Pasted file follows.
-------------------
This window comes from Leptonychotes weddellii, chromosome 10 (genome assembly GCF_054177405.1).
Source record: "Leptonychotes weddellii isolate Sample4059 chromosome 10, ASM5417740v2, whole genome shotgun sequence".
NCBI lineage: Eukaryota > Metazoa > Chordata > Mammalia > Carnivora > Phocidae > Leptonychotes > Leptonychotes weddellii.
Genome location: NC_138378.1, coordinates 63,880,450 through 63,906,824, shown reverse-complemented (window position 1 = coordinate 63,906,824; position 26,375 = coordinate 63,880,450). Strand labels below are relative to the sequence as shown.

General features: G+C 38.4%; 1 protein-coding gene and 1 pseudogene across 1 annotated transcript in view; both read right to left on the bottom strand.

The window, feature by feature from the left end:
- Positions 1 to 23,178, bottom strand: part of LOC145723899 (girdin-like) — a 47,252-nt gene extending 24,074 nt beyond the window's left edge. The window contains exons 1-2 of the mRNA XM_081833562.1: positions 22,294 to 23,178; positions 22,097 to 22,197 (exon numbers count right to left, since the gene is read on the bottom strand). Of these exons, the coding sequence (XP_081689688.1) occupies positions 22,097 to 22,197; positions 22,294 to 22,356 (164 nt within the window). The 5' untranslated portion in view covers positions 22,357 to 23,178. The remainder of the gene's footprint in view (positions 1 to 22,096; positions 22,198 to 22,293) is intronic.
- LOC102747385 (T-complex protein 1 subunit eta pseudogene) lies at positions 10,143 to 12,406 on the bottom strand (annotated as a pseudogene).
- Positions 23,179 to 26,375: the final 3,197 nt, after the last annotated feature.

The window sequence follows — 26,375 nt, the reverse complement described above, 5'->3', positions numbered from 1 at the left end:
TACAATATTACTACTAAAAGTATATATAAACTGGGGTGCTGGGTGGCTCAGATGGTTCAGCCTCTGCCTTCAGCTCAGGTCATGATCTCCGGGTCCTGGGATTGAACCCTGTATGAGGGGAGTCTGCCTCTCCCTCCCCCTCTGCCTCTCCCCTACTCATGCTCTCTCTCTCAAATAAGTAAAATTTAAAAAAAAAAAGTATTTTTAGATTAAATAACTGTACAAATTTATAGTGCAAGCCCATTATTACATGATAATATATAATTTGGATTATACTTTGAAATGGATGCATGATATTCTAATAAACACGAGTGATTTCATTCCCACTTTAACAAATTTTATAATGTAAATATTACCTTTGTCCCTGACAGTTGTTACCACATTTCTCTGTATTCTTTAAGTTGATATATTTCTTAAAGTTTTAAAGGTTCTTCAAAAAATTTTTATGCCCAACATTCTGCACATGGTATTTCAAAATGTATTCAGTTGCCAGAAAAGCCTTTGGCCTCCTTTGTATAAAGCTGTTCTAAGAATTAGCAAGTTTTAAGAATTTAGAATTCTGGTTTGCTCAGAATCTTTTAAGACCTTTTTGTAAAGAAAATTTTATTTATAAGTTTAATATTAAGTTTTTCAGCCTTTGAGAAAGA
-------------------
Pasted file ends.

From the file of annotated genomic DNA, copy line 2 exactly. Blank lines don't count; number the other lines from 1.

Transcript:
Source record: "Leptonychotes weddellii isolate Sample4059 chromosome 10, ASM5417740v2, whole genome shotgun sequence".